To make these judgment calls, look back at your prioritized list of goals. When this project is released, will it be put into the hands of someone less technically-capable than yourself, who may not be very good at digging through databases or logs? If so, you may want to opt towards a PaaS with a nice dashboard, like Google App Engine. Do you need logging or cron jobs? How secure does it need to be, and how capable is your team at establishing a secure application? What is the budget? An oft-overlooked factor is ease of deployment. It can be very nice to be able to deploy everything to your local, dev, or production environments all with simple one-line commands, and as it is smart to vet your individual technologies, it is similarly wise to vet your tech stack as a whole to make sure the individual technologies play nicely with each other. It also ensures that you will have end-to-end tutorials and support for similar full-stack projects available online.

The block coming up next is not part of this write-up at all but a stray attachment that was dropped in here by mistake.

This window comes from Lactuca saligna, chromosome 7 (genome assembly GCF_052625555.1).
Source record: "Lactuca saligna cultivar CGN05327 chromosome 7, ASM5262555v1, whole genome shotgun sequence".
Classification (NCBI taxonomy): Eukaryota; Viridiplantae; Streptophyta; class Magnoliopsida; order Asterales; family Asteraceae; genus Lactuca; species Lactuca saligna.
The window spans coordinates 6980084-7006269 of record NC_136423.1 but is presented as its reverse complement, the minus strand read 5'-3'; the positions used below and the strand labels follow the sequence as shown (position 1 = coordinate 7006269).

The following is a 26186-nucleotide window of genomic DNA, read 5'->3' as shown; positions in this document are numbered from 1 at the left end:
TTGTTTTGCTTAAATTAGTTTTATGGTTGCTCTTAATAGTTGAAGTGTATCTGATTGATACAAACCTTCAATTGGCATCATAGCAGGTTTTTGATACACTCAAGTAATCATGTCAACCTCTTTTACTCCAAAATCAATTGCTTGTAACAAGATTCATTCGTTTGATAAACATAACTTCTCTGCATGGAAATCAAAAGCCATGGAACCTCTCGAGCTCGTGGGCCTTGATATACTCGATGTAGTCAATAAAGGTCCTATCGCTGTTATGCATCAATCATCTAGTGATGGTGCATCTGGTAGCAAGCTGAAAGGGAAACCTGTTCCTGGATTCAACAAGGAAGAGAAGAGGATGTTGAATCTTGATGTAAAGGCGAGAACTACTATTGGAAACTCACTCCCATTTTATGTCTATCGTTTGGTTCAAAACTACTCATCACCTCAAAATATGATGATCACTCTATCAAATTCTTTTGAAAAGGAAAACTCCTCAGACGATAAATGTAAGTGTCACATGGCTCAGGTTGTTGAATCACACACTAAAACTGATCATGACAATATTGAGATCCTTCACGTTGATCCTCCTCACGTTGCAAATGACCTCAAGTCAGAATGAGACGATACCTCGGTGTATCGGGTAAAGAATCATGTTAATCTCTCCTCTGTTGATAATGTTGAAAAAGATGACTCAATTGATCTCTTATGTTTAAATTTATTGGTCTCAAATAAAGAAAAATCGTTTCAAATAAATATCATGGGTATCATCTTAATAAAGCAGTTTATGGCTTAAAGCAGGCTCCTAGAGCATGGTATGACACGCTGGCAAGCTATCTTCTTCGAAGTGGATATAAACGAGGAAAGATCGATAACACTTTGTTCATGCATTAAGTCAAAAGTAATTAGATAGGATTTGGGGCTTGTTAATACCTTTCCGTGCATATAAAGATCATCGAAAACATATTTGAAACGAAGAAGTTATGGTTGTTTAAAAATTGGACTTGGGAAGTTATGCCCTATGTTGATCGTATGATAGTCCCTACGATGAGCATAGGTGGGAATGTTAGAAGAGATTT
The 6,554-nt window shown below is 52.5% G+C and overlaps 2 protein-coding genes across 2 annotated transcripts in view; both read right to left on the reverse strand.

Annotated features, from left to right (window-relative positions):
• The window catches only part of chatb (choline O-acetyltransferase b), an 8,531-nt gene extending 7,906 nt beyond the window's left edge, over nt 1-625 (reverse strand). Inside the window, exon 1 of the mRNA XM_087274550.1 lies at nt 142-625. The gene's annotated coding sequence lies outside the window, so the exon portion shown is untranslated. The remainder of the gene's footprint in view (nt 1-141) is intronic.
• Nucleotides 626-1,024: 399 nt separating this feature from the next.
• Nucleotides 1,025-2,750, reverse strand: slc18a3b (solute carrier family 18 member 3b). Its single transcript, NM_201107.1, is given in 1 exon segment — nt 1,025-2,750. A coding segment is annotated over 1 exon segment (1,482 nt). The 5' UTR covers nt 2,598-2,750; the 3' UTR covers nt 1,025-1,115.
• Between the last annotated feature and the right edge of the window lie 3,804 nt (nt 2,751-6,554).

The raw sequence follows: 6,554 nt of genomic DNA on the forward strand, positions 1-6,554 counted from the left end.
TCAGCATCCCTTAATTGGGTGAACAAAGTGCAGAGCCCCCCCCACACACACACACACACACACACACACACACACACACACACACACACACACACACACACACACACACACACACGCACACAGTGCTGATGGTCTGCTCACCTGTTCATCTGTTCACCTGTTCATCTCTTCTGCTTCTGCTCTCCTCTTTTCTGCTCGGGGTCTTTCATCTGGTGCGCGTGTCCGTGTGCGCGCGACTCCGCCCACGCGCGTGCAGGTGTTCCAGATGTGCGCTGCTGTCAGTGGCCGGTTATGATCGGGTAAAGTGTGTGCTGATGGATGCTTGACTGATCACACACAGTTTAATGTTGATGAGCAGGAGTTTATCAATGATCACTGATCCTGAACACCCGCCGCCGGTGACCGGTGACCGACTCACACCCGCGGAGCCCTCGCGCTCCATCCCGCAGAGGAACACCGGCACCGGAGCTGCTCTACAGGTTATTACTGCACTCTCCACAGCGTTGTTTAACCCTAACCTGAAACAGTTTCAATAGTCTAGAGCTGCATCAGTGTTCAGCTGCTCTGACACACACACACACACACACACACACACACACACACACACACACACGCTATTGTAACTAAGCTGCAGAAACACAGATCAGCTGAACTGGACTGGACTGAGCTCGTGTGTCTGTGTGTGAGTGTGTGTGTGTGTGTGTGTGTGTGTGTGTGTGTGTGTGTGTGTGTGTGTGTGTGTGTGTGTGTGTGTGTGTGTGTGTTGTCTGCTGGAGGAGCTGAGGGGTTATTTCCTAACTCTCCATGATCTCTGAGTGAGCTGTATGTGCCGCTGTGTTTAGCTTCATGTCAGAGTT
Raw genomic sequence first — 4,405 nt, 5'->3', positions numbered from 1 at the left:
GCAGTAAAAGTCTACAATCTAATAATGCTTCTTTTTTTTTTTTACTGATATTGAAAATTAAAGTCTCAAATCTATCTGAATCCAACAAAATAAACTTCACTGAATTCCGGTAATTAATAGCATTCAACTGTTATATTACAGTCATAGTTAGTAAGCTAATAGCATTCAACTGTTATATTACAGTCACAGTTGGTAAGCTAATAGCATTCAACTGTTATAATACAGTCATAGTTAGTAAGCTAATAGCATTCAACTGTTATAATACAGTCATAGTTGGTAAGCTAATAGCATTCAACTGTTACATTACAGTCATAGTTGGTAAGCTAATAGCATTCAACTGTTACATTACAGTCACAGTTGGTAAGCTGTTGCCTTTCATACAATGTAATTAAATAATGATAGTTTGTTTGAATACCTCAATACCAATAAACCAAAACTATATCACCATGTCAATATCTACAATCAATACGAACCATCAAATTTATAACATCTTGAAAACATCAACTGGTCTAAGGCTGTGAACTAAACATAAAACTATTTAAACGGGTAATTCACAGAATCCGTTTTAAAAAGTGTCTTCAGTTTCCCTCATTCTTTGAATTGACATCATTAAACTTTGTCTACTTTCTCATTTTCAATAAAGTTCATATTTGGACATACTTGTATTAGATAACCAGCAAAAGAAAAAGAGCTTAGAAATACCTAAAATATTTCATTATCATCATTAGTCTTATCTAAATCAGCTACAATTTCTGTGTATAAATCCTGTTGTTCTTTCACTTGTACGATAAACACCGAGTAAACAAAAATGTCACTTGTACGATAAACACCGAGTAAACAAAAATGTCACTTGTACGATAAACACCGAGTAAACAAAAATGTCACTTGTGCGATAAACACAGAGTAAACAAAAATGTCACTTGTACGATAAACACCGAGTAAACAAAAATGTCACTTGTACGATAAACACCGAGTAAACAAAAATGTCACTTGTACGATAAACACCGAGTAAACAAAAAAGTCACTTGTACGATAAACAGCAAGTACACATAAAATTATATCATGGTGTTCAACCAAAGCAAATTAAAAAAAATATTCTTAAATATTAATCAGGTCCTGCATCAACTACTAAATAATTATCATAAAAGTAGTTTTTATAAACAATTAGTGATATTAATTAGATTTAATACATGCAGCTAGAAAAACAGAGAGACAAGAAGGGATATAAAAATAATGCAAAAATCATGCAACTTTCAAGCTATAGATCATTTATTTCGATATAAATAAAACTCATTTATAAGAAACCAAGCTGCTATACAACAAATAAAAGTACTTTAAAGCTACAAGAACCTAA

As developers, we usually want to get to the point in the project where we can compartmentalize and iterate as soon as possible. That can be difficult to do at the start of the project, so my goal was to subdivide the process into smaller, more digestible chunks. Hopefully, this post will help prevent major concerns and requirements from getting lost in the shuffle, or at least give developers a less overwhelming perspective on choosing their technologies.


About The Author

Software Engineer

Keith is a full-stack Java/Javascript software engineer and consultant for Cardinal's Columbus office.